Classic Computer Magazine Archive START VOL. 3 NO. 11 / JUNE 1989

The ST/MIDI Connection

Atari At The NAMM Show


Every January, the music community holds its breath waiting for the new wave of instruments, electronic wonders and software to be released at the Winter NAMM (National Association of Music Merchandisers) show. This year was no exception and Atari was right in the mainstream, showing its commitment to the music/MIDI market. The large number of exhibitors showing products for the ST really reinforces its role as the "musician's computer."

The main work area for RealTime, the multi-tasking sequencer. The
display shows the MIDI note data and same graphically edited pitch-
bend data. The painter is being used to add additional notes in step

The major software news is availability of multi-tasking environments for music and other applications on the ST. This is real multi-tasking, not just program switching a la Multifinder on the Mac. First honors for implementing this ability go to Intelligent Music's new sequencer program RealTime. In fact, while writing this report with ST Writer I am running songs through RealTime in the background. Coming close on its heels is M-ROS, the Music Real Time Operating System, from Steinberg/Jones, which is envisioned to provide multitasking across ST, Mac and IBM AT computers. This system was demonstrated by simultaneously running Cubit (an advanced new sequencer), Synthworks M1 (new patch editor for the Korg M1) and the Mimix desktop automated mixing system.

Patching Things Up

Generic patch editor programs are a hot new MIDI application. Previously, dedicated patch editor programs were required for each synthesizer to deal with instrument-specific sound parameters (sysex data). The new approach is to use a single program with numerous screen controls (e.g., sliders) that can be assigned to any desired type of sysex data. The first entries in this field are Tweak It! from Savant Audio, X-Or (formerly Orchestrator) from Dr. T's Music Software and GenEdit from Hybrid Arts.

NAMM is also a prime time for major upgrades to sequencer programs. Hybrid Arts has released new versions of their MIDI Track sequencers along with a new member of the family, EditTrack. All are mutually compatible, the differences being in hardware synchronization capabilities. This upgrade also includes support for MIDI files (format 0 and 1).

Dr. T has finally broken the GEM barrier. His KCS version 1.7 features a standard menu bar, scroll bars and access to desk accessories, and it can work with up to eight program modules under the multi-program environment (MPE). Two new modules were released: Tiger, for graphical editing, and CliX for cue sheet and film scoring support. And Passport Designs showed its Master Tracks Pro version 3.0 with the MIDI Transport Command synchronization box.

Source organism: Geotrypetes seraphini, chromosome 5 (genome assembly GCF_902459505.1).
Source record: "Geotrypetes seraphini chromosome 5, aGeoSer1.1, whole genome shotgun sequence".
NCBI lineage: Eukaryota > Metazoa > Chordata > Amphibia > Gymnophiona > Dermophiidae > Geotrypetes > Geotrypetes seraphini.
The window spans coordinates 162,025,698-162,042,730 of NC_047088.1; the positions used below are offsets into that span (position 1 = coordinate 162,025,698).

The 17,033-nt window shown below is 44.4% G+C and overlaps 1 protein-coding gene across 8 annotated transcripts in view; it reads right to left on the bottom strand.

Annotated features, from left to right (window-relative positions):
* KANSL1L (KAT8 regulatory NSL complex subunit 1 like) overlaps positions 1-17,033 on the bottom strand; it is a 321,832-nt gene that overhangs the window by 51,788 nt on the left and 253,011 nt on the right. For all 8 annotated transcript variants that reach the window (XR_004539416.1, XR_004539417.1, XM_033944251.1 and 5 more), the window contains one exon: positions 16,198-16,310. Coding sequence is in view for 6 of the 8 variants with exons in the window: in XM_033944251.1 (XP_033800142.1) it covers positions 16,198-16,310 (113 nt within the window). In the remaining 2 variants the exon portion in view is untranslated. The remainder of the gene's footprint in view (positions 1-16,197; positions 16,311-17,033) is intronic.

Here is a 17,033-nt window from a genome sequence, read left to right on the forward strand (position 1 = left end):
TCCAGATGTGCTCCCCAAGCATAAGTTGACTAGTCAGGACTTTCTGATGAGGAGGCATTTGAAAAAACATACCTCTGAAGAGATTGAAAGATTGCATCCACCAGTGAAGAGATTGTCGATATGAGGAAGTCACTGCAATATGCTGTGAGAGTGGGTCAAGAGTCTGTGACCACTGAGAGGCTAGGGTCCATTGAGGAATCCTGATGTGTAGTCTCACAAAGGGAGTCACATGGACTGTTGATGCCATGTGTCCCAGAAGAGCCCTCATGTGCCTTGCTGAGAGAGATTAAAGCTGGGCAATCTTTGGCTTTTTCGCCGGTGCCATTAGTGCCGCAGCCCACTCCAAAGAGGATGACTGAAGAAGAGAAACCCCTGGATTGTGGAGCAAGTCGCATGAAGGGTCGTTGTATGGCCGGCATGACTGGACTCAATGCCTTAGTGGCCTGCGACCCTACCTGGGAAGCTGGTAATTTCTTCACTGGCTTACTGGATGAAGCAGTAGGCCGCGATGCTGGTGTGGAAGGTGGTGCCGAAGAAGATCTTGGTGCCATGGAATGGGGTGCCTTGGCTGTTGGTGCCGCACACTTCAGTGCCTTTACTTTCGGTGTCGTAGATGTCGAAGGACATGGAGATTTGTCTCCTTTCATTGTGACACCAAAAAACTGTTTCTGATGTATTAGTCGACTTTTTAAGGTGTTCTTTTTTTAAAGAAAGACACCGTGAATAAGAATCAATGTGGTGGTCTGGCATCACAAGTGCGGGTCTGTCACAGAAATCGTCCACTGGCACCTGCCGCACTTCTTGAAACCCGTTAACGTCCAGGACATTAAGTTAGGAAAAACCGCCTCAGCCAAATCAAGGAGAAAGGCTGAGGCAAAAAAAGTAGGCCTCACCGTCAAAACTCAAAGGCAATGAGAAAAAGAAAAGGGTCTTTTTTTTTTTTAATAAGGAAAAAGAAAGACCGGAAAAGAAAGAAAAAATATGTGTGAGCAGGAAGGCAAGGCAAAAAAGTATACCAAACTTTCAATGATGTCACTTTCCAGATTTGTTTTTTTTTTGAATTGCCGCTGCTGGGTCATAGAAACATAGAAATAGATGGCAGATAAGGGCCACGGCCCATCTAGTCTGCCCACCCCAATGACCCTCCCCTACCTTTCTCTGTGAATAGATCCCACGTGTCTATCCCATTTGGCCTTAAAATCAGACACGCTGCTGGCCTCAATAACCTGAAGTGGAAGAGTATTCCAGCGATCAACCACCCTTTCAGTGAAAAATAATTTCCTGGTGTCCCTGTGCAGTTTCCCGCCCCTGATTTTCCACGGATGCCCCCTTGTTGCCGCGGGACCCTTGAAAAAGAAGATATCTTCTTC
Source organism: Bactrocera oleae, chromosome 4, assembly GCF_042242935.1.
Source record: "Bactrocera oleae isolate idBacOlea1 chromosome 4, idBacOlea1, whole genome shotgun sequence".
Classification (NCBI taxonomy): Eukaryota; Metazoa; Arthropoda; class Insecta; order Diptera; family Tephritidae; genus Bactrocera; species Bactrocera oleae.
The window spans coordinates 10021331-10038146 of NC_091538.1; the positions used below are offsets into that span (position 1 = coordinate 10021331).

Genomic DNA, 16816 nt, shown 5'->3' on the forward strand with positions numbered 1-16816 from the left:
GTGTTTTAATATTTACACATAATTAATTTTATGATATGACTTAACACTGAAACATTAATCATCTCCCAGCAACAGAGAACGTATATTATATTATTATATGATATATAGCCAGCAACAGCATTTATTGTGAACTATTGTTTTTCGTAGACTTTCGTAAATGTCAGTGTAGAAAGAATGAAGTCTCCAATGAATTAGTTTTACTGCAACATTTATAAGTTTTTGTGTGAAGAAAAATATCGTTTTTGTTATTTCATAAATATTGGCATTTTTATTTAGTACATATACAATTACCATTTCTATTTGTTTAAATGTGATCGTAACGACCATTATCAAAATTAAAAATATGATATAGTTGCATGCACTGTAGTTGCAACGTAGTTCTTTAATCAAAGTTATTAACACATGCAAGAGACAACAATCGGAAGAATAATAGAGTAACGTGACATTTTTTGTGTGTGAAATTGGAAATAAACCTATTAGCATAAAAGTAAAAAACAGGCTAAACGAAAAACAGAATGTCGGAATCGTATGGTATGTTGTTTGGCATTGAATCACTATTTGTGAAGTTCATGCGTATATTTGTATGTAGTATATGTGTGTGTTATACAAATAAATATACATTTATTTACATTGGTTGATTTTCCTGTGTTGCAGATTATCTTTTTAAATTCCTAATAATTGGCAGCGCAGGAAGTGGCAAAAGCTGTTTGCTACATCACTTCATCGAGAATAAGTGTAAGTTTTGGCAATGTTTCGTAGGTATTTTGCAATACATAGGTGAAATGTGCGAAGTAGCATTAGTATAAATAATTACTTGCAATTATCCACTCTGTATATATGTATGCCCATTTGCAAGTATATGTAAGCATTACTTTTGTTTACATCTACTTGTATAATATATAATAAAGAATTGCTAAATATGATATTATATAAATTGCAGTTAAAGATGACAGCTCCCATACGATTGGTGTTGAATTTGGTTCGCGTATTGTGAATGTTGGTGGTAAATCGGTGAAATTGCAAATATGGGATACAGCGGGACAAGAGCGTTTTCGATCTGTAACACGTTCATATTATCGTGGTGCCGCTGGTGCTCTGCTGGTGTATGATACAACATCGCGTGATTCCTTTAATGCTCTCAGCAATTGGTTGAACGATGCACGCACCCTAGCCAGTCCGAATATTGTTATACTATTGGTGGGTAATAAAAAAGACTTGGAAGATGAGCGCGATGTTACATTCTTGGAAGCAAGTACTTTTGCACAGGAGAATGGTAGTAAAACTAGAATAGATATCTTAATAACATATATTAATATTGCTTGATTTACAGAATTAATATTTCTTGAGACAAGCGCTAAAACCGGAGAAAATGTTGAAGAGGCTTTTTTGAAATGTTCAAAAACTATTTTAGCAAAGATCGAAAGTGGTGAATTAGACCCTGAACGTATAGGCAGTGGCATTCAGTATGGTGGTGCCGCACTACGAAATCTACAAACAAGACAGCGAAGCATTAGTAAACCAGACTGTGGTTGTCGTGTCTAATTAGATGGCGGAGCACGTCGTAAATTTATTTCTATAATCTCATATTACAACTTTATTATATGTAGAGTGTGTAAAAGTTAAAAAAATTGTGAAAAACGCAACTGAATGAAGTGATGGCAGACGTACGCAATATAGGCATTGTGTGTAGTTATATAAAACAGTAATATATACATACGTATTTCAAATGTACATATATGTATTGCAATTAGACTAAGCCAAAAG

Tweak It! is a generic patch editor program that can be configured
for virtually any instrument, controller or effects unit capable of
responding to sysex data.

Good programs continue to be ported to the ST from established Mac MIDI software developers. Kurzweil entered the ST market with Object Mover, an editing/librarian program for their K1000 and compatible tone modules. Another new entry comes from Opcode Systems with a patch editor for the new Proteus sound module from E-mu (the hottest new instrument hit of the show). Digidesign unveiled the ST version of Turbosynth, a do-it-yourself software sound construction kit. A variety of sound synthesis and processing modules are provided that can be strung together in any order, with the final results being sent to your sampler.

Of course, one major product introduced at NAMM was the Hotz Instrument, discussed at length in "Jimmy Hotz's MIDI Magic" in the April, 1989 issue of START. For details of the Hotz Instrument at NAMM, see News, Notes and Quotes in last month's issue.

Jan Paul Moorhead is a professional musician who runs a recording studio in Los Angeles. Jim Pierson-Perry is a research chemist who lives in Elkton, Maryland.


RealTime, $350. Intelligent Music, 116 North Lake Avenue, Albany, NY 12206, (518) 434-4110.

M-R0S (Music Real Time Operating System), included as a part of three packages. Steinberg/Jones, 17700 Raymer Street, Suite 1001 Northridge, CA 91325, (818) 993-4091.

Tweak It!, price not available. Savant Audio, 2140 Bellmore Avenue, Bellmore, NY 11710, (516) 826-6336.

X-Or $250. KCS version 1.7, $275; Tiger module, $129; CliX modules, $195. Dr. T's Music Software 220 Boylston Street, Suite 306, Chestnut Hill, MA 02167, (617) 244-6954.

GenEdit, approximately $200; MIDI Track II, $94 alone, $193 with MIDI Mate; MIDI Track III, $98 alone, $197 with MIDI Mate; EditTrack, $199. Hybrid Arts 11920 W. Olympic Blv., Los Angeles, CA 90064, (213) 826-3777.

Object Mover, $50. Kurzweil, 411 Waverley Oaks Road, Waltham, MA 02154 (617) 893-5900.

Master Tracks Pro ST version 3.0, $395; MIDI Transport Command synchronization box, $395. Passport Designs, 625 Miramonte Street, Half Moon Bay, CA 94019, (415) 726-0280.

Patch editor for E-mu Proteus, no price set. Opcode Systems, 1024 Hamilton Court, Menlo Park, CA 94025, (415) 321-8977.

Turbosynth, $349. Digidesign, 1360 Willow Road, Suite 101, Menlo Park, CA 94025, (415) 327-8811.